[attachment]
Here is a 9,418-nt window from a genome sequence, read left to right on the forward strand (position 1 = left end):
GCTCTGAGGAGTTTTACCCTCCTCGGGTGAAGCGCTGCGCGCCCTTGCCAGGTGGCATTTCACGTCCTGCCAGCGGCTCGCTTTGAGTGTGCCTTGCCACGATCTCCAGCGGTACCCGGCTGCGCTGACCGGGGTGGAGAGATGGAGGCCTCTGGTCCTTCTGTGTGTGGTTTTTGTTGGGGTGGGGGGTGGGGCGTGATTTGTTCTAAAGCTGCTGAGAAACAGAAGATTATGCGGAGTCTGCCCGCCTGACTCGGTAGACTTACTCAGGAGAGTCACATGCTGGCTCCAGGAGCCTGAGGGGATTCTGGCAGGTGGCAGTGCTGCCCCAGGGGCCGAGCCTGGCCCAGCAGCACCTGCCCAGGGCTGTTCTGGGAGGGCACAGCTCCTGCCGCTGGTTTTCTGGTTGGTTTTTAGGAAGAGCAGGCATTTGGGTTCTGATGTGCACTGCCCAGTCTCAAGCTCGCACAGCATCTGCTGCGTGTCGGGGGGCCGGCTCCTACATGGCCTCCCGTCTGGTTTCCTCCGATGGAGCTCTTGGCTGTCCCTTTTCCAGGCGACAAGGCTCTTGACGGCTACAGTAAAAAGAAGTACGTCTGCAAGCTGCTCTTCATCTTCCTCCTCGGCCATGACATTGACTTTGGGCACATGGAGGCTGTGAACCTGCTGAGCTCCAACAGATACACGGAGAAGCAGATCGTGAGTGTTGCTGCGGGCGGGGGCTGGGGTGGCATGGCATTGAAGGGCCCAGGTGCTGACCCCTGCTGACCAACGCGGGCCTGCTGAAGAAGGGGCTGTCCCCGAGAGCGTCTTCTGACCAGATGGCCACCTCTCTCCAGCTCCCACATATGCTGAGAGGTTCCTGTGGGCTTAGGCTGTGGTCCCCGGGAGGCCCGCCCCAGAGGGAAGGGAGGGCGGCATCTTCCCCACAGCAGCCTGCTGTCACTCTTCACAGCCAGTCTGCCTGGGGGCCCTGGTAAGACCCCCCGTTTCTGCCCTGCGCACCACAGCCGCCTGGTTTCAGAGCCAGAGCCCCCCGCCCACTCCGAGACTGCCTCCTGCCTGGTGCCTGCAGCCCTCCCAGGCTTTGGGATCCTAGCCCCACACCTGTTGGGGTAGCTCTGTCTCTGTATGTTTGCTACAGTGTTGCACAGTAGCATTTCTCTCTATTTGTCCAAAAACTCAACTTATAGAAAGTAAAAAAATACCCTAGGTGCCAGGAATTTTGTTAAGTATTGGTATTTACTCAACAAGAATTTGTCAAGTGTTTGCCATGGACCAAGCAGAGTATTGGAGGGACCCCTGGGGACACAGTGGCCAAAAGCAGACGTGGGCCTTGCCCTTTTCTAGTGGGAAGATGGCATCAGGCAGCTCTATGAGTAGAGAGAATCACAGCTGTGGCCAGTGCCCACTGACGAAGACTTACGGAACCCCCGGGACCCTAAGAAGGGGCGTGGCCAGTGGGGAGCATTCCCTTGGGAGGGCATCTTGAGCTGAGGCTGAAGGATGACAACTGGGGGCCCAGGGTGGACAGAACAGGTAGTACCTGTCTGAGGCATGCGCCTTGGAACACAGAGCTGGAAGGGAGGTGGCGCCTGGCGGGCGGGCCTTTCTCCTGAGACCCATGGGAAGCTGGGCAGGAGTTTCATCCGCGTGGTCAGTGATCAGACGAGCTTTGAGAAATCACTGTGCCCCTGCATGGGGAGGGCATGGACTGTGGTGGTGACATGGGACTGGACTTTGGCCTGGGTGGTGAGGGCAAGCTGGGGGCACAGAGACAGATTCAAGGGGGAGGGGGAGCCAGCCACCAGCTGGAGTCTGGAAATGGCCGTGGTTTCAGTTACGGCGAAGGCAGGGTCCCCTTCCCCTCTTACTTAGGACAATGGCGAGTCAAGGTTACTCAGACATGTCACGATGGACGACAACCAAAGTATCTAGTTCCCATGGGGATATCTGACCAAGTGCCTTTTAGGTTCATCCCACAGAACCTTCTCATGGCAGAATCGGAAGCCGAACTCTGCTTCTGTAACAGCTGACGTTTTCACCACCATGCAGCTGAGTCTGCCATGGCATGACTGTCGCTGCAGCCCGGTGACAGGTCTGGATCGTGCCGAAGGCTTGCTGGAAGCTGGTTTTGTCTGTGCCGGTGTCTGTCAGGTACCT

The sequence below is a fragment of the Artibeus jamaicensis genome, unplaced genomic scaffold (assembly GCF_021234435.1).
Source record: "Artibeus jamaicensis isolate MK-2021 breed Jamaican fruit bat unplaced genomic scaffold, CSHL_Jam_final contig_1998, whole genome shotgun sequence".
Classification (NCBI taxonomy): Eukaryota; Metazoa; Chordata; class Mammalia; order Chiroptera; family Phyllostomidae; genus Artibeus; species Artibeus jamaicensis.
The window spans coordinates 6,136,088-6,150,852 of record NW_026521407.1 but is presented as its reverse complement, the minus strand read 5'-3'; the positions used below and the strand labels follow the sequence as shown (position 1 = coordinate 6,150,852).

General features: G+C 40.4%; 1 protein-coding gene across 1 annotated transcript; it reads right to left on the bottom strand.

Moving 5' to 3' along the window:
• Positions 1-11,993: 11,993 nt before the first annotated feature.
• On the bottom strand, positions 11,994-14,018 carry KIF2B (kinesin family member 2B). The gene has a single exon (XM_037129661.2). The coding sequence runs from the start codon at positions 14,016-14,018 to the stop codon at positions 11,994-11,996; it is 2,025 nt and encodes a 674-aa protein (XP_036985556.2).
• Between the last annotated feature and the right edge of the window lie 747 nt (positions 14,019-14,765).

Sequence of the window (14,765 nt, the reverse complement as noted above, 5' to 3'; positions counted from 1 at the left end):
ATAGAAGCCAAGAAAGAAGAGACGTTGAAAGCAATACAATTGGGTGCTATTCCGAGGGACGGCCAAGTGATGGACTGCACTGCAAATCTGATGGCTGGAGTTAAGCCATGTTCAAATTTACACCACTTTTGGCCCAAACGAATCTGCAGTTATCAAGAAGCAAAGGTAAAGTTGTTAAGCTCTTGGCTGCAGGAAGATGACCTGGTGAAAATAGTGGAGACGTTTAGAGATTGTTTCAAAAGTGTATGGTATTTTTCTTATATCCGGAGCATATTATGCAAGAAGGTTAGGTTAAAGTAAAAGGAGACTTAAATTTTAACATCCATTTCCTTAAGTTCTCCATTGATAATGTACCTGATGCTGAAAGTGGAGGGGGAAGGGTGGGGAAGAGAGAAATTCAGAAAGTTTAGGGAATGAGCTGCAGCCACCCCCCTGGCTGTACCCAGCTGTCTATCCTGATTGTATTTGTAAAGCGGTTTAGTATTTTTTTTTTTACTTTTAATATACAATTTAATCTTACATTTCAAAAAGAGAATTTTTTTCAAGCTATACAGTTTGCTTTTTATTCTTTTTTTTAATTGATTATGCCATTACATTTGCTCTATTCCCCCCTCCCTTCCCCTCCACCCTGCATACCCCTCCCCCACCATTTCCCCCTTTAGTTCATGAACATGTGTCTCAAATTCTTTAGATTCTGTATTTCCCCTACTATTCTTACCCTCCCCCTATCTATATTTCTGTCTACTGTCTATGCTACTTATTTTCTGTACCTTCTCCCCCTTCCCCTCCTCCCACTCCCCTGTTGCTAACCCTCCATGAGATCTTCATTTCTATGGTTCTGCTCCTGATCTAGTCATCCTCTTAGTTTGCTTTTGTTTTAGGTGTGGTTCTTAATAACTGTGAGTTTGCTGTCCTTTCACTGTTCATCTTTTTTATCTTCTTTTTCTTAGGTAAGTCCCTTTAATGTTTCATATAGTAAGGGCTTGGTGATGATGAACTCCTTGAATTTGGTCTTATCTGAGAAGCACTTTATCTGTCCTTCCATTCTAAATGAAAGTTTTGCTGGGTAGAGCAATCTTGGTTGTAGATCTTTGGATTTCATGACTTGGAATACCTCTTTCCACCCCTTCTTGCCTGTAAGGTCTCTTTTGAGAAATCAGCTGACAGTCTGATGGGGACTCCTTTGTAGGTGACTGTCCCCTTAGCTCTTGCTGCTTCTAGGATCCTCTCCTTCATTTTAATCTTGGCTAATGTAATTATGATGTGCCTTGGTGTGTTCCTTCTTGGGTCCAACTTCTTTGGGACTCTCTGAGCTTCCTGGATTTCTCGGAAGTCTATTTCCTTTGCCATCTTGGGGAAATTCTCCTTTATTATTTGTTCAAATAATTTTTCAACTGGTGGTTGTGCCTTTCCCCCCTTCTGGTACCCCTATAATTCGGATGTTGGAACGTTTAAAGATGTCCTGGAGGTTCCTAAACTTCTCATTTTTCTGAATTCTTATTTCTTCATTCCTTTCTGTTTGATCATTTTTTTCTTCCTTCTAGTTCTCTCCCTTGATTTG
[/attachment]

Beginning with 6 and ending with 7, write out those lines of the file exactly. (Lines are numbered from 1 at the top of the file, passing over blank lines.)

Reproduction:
The window spans coordinates 6,136,088-6,150,852 of record NW_026521407.1 but is presented as its reverse complement, the minus strand read 5'-3'; the positions used below and the strand labels follow the sequence as shown (position 1 = coordinate 6,150,852).

General features: G+C 40.4%; 1 protein-coding gene across 1 annotated transcript; it reads right to left on the bottom strand.